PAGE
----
After the September 11 attacks, Louis and Carol were impressed that there was a great need to open a branch of Mission College near a major metropolitan center. It wasn’t long before they once again saw God making a way for His work. “Early in 2002, we were asked if we would consider moving Mission College to the former campus of Laurelwood Academy in Gaston, Oregon,” recalls Louis. “We recognized that this would open the opportunity to work in the Portland metro area. It didn’t take long to realize that God was using this opportunity for Mission College to have access to a large city where we could further equip our students in evangelism outreach. We moved to the campus in the summer, and our first classes were held in the fall of 2002.”
Students who enroll in the Applied Ministries course receive a solid grounding in all areas of evangelism. To ensure that they fully understand the beliefs of the Seventh-day Adventist Church and are able to teach them to others, each student is required to spend sixty hours carefully studying each of the doctrines from a Biblical perspective.
Additionally, students are trained in personal evangelism, public evangelism, pastoral evangelism, prophetic interpretation (with an emphasis on Daniel and Revelation in the context of both endtime events and the character of Christ and his role in the plan of salvation), prophetic guidance, church history, homiletics, community health education, natural remedies, Christian sales, personal finance and stewardship, and emergency field medicine.
During the first few weeks of training, students are led through the principles of evangelism, door-to-door work, learning how to find people interested in Bible studies and how best to interact with people. “We have trained Bible workers accompany the students to model what they need to do,” says Louis. “We also have a time of debriefing following work in the field. This allows us to address any special challenges that a student may be facing.”inside_asi_spring_2008_page_27_image_0001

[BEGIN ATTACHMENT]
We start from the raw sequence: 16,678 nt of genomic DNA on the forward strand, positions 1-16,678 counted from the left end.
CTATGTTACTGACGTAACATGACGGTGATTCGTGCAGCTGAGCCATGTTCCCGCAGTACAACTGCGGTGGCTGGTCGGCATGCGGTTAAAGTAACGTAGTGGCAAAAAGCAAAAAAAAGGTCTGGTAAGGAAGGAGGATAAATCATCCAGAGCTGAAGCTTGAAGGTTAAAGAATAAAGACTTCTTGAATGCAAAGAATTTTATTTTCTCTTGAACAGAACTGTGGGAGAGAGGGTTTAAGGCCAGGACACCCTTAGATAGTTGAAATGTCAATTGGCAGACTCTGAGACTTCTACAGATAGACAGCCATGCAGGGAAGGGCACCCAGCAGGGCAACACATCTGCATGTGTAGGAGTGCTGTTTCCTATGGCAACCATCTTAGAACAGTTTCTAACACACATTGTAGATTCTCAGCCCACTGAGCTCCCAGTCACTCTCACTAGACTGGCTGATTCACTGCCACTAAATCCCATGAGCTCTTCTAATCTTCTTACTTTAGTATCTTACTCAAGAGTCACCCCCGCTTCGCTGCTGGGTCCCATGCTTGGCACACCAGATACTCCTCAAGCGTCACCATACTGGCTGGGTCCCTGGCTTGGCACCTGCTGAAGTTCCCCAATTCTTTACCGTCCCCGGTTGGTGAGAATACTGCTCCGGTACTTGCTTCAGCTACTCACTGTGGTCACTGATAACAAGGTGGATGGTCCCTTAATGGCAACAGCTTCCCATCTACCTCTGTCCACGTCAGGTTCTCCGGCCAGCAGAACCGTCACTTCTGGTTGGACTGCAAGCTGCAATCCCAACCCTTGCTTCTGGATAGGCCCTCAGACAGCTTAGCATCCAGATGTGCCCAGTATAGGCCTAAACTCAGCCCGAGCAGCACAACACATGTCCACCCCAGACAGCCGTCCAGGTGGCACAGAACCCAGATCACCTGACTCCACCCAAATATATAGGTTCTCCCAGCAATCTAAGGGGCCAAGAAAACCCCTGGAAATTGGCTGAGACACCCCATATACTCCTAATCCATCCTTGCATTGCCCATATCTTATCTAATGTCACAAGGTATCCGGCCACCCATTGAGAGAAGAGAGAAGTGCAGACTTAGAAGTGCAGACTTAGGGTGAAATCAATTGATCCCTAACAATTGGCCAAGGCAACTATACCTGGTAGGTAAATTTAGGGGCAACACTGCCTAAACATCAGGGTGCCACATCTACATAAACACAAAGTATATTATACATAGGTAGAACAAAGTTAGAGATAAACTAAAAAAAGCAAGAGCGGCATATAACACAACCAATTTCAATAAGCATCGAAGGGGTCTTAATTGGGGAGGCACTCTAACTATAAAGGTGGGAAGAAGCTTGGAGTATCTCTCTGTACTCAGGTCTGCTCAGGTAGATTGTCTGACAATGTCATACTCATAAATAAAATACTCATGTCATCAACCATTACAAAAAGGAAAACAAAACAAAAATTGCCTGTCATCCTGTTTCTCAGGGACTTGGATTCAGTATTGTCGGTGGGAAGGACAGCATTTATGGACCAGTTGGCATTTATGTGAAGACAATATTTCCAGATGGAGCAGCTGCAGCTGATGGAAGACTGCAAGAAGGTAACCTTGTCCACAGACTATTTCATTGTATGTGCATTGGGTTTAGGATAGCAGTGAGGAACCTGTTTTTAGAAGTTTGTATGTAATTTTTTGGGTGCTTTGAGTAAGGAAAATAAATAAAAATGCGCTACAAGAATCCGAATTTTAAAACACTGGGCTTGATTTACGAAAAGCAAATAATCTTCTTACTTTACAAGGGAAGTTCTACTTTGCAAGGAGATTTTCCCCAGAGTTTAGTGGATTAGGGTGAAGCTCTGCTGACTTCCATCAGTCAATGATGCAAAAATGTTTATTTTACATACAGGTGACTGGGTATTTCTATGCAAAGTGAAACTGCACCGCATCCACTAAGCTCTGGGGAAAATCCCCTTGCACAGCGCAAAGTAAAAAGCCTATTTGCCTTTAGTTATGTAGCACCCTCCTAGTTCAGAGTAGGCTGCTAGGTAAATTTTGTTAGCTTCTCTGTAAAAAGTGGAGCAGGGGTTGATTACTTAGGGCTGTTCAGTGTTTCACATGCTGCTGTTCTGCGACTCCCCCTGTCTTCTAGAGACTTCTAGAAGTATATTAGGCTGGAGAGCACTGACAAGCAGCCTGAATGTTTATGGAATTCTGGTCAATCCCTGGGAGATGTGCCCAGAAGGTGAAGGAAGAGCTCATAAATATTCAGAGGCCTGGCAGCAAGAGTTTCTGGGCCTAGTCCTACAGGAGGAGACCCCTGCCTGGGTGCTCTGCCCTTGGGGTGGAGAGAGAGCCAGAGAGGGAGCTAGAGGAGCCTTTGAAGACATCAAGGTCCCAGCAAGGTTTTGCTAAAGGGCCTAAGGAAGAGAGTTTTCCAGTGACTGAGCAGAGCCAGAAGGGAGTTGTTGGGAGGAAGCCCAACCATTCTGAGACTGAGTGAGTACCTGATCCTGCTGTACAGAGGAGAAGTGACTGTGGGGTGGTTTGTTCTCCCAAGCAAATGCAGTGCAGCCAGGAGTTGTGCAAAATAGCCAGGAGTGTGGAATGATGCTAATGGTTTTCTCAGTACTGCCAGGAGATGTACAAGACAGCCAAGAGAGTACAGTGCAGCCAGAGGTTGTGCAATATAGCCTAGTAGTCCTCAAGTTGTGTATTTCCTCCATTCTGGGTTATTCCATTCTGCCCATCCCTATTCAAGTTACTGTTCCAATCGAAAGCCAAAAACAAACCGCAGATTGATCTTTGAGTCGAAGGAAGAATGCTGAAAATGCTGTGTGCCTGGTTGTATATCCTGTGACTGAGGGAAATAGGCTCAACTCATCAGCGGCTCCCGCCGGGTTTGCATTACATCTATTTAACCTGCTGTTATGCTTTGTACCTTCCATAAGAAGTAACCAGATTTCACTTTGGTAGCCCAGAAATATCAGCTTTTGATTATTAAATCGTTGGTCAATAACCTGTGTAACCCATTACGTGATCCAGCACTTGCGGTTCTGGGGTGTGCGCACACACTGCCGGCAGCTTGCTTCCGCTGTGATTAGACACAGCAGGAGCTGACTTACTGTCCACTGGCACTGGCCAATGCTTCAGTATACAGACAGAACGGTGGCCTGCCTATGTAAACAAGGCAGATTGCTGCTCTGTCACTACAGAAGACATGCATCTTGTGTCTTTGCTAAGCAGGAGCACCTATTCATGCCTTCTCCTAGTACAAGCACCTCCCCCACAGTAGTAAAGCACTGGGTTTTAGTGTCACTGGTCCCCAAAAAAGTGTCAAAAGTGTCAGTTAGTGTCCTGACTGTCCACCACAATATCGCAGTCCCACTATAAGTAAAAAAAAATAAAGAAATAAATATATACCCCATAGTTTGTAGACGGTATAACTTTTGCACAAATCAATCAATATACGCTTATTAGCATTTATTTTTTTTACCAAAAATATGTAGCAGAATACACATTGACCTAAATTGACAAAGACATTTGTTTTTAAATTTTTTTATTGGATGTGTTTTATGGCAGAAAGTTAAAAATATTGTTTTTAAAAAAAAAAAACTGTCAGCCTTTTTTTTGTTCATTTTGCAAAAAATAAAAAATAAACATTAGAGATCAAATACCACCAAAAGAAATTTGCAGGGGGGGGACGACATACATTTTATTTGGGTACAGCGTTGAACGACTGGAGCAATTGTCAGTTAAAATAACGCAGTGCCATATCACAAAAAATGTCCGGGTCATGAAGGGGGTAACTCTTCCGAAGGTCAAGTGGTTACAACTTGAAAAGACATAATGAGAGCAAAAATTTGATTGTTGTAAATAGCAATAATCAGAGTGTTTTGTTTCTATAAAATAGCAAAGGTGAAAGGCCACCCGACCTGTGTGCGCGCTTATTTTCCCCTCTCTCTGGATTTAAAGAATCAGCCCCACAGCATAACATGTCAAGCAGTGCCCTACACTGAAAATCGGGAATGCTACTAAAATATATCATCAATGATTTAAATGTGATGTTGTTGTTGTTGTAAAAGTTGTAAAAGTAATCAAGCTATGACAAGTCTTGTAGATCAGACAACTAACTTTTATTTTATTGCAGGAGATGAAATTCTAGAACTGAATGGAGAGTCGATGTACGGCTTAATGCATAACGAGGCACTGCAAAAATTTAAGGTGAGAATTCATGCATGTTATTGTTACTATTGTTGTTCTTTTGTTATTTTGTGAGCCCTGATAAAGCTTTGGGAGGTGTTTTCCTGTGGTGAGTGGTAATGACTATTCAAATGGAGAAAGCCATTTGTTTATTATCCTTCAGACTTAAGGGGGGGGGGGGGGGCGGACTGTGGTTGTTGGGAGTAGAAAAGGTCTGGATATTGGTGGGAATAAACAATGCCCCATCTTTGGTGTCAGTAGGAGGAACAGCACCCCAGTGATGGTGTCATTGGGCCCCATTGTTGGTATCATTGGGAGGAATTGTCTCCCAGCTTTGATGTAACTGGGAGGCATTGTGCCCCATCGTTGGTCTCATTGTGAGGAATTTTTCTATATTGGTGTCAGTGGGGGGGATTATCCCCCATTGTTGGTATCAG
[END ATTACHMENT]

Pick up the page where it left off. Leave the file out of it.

Even though students gain the equivalent of 40 hours of college credit – transferable to Atlantic Union College, Pacific Union College or Andrews University – they don’t do it all through book learning. “We want the students to have the experience of leading an evangelistic campaign,” says Louis. “They are involved in everything from the planning to working at the nightly meetings. Additionally, they give Bible studies, do visitation and help people make the decision to give their lives to Christ.”
Since Mission College began, more than 90 of its graduates have become full-time pastors and over 200 are engaged full-time as Bible workers. “Sometimes people have the misconception that if they come to Mission College, it means the end result will be that they have to enter full-time ministry,” says Louis. “Actually, most of our graduates return home and use what they have learned to be more effective in their communities and neighborhoods. The training that our students receive is invaluable as they continue their lay ministry among their friends and neighbors.”
As Carol and Louis labored over an evangelism training curriculum nearly 30 years ago, they knew God would make a way even if it seemed there was no way. Today, they continue to believe He leads as the work of Mission College continues and many are brought to the foot of the cross.